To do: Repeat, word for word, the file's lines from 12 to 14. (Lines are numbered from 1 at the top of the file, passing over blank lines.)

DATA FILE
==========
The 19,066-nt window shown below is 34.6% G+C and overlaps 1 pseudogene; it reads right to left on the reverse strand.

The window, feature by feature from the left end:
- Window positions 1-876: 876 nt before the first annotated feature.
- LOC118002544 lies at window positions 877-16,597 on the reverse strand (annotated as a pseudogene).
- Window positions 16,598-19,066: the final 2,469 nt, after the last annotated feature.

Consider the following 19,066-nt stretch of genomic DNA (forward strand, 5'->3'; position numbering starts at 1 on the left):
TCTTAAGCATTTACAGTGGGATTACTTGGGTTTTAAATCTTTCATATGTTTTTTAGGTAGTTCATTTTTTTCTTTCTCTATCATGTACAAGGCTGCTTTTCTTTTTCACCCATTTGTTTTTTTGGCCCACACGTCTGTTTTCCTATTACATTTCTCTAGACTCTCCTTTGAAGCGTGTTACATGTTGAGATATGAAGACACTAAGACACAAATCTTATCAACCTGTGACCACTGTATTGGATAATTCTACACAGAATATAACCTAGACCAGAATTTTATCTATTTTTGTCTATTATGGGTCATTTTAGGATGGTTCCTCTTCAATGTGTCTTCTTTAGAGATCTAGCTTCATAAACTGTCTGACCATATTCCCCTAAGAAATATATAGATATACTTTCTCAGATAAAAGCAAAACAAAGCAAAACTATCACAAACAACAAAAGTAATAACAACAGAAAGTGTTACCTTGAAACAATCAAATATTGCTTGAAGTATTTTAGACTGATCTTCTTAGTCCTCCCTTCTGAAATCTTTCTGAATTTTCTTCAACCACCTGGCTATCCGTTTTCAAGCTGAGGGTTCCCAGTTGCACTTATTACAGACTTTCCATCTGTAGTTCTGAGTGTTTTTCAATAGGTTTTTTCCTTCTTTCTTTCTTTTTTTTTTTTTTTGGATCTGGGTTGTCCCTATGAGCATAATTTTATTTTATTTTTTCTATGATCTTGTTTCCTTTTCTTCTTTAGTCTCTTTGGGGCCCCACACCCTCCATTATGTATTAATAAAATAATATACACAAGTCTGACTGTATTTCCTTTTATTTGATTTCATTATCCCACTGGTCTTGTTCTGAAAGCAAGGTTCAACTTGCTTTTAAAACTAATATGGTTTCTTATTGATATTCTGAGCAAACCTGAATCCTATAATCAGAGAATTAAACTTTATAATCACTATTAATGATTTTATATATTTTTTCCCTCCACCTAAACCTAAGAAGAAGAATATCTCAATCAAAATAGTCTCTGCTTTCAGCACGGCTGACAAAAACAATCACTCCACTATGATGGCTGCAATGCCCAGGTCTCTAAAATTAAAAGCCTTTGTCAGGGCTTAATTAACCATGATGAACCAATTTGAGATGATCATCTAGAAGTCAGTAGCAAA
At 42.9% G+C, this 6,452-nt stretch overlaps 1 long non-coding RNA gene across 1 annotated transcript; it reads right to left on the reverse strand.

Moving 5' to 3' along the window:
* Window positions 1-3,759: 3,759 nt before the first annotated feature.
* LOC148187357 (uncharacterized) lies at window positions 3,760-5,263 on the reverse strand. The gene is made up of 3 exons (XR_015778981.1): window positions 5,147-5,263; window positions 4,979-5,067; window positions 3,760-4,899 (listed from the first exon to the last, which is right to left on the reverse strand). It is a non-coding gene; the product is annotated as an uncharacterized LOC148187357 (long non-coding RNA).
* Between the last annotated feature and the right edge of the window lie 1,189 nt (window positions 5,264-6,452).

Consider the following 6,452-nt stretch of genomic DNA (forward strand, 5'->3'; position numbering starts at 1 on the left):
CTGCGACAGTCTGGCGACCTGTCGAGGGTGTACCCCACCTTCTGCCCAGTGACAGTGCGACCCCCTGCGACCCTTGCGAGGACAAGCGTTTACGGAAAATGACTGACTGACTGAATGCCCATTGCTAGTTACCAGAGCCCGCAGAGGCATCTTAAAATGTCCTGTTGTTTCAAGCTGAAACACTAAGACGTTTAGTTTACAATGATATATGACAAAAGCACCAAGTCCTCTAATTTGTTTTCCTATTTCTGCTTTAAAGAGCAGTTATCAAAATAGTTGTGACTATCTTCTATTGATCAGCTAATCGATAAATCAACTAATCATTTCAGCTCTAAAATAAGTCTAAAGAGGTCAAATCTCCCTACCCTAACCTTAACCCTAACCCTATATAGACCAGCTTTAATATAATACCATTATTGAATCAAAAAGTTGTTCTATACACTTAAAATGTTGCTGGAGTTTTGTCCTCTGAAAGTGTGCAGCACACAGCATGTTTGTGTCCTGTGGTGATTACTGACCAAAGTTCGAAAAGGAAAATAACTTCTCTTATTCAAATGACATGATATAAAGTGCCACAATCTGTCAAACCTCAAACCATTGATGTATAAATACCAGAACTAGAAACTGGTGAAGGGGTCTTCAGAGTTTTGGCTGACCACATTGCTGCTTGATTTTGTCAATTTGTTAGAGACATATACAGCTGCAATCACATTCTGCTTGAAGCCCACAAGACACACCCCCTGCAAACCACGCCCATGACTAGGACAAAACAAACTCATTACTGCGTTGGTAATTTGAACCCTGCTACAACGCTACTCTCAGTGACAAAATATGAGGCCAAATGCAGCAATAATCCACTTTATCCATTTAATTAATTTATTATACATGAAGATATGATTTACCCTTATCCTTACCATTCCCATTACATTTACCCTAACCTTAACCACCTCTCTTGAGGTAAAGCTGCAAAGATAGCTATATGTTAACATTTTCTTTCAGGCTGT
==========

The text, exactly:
* Between the last annotated feature and the right edge of the window lie 1,189 nt (window positions 5,264-6,452).

Consider the following 6,452-nt stretch of genomic DNA (forward strand, 5'->3'; position numbering starts at 1 on the left):
CTGCGACAGTCTGGCGACCTGTCGAGGGTGTACCCCACCTTCTGCCCAGTGACAGTGCGACCCCCTGCGACCCTTGCGAGGACAAGCGTTTACGGAAAATGACTGACTGACTGAATGCCCATTGCTAGTTACCAGAGCCCGCAGAGGCATCTTAAAATGTCCTGTTGTTTCAAGCTGAAACACTAAGACGTTTAGTTTACAATGATATATGACAAAAGCACCAAGTCCTCTAATTTGTTTTCCTATTTCTGCTTTAAAGAGCAGTTATCAAAATAGTTGTGACTATCTTCTATTGATCAGCTAATCGATAAATCAACTAATCATTTCAGCTCTAAAATAAGTCTAAAGAGGTCAAATCTCCCTACCCTAACCTTAACCCTAACCCTATATAGACCAGCTTTAATATAATACCATTATTGAATCAAAAAGTTGTTCTATACACTTAAAATGTTGCTGGAGTTTTGTCCTCTGAAAGTGTGCAGCACACAGCATGTTTGTGTCCTGTGGTGATTACTGACCAAAGTTCGAAAAGGAAAATAACTTCTCTTATTCAAATGACATGATATAAAGTGCCACAATCTGTCAAACCTCAAACCATTGATGTATAAATACCAGAACTAGAAACTGGTGAAGGGGTCTTCAGAGTTTTGGCTGACCACATTGCTGCTTGATTTTGTCAATTTGTTAGAGACATATACAGCTGCAATCACATTCTGCTTGAAGCCCACAAGACACACCCCCTGCAAACCACGCCCATGACTAGGACAAAACAAACTCATTACTGCGTTGGTAATTTGAACCCTGCTACAACGCTACTCTCAGTGACAAAATATGAGGCCAAATGCAGCAATAATCCACTTTATCCATTTAATTAATTTATTATACATGAAGATATGATTTACCCTTATCCTTACCATTCCCATTACATTTACCCTAACCTTAACCACCTCTCTTGAGGTAAAGCTGCAAAGATAGCTATATGTTAACATTTTCTTTCAGGCTGT